I created a task flow prior to designing so we could fully understand and agree on the seamless weaving of the editor and creator relationship throughout the tour-creating process.
Together we further simplified our task flow into seven steps to make the process easier to digest for new creators as well as keep us on track when we began designing.
User Persona & Scenario
We made the assumption that most people creating tours wouldn’t have traditional tour guide experience. Therefore, we wanted to ensure our typical tour creator was not necessarily a tour guide by trade but would have in-depth knowledge of a city and passions/skills that could be translated to a walking tour.
Design & Testing
the drawing board
In short, this was our biggest challenge. We all agreed desktop was the way to go—how on earth would people do this on a mobile phone?
Yet we challenged ourselves to see how this would work on mobile, and it allowed us to further simplify the process, keep us in scope by leaving out unnecessary features, and ensure users could do this on the go.
We caught some flow errors early and gained more realistic expectations of how this process would work on mobile. We found users were a bit confused as to what the creator process fully entails when going through the prototype. To accommodate, we added text to the creator tools intro page and colored icons throughout the process to better track user progress.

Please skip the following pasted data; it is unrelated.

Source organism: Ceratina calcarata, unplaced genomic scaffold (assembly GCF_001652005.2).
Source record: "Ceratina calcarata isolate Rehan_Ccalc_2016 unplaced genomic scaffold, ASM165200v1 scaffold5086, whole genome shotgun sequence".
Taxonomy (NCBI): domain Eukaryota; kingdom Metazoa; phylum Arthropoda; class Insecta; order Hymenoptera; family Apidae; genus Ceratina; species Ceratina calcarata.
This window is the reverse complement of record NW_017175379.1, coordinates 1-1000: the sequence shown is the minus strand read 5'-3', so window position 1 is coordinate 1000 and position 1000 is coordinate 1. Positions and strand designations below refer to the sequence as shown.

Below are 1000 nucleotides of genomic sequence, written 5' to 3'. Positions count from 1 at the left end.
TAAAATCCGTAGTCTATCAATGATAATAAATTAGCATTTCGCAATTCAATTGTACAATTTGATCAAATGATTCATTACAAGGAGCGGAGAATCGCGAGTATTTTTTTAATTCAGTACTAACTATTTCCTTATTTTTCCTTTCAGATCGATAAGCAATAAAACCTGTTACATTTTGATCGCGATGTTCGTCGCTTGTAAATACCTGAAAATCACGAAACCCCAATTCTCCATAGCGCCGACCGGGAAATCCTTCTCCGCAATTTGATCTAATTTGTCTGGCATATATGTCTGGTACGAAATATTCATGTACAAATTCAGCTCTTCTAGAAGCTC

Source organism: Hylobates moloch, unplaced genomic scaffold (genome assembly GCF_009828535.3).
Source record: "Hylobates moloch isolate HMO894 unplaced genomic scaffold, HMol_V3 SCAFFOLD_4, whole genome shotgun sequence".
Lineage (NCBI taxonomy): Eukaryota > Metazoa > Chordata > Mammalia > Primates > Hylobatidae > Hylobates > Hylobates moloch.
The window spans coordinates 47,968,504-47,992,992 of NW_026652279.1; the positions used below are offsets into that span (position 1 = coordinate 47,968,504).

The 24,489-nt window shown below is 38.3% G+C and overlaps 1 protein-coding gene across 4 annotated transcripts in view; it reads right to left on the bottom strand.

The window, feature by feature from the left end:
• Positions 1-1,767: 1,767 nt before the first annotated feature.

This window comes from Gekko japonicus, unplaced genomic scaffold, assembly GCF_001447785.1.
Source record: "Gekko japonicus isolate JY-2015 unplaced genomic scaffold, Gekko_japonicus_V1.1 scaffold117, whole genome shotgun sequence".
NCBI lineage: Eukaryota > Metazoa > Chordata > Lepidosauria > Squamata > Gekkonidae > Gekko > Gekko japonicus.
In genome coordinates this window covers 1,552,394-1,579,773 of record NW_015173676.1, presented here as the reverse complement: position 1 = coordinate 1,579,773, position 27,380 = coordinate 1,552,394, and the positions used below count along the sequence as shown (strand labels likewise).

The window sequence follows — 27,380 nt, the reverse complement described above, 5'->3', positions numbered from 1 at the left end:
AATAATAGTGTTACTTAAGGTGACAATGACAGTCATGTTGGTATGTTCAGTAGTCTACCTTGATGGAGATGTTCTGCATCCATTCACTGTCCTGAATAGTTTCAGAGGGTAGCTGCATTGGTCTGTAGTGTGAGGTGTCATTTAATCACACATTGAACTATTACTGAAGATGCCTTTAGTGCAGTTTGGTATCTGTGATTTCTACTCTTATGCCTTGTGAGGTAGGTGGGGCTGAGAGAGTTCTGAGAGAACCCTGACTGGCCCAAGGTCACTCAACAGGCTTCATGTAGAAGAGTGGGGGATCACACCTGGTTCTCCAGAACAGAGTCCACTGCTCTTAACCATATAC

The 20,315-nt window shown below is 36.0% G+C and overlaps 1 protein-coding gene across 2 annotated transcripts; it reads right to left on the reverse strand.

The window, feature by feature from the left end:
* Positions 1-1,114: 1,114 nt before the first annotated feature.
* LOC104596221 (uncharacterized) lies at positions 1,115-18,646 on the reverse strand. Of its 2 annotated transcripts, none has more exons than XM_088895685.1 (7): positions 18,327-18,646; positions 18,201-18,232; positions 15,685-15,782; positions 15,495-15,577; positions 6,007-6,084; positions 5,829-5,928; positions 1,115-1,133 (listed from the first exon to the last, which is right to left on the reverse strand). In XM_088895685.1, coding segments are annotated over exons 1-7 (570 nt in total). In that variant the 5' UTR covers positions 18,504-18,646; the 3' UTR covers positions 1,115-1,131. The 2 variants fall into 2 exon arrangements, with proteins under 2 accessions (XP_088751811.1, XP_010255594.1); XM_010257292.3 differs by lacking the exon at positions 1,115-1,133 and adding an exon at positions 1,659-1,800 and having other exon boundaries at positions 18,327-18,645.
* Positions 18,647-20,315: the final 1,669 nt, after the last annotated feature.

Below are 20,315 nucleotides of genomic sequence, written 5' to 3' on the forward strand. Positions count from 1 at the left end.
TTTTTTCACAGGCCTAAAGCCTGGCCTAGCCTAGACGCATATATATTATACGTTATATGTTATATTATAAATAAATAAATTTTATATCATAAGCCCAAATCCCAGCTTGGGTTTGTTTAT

We developed a design system based on the current app prior to splitting up the wireframes. This was crucial to our process because it kept our designs consistent.
One challenge we faced was icons and colors regarding user progress throughout each step. Some users thought yellow meant incomplete or a warning. I wanted these screens to be easily scannable because 1) Tours will be long and 2) It helps creators easily track their progress. AB testing helped us land on a green dot for filled in sections and a green check for approved by the editor.
I fine-tuned the visual design and microcopy for our hi-fidelity prototype so our tool felt more in-step with Detour’s current app.
Feedback during later tests including things like spreading out icons for “fat fingers,” providing tooltips so users can get by without reading tutorials (which some users chose to do!) and adding interaction with drawers so users could edit their stories with ease.
One user said, "Receiving feedback from my editor makes me feel confident I can do this again." This was incredibly validating since we didn’t want to scare off users by having editors approve each step.
“People get inspired to create their own experiences. That is the core of our marketing strategy - showcasing creators and how awesome their creations are to inspire other people to create as well. Giving them ideas and easy ways to build content.
- Jonathan Miller, founder of Metaverse, an AI experience creator platform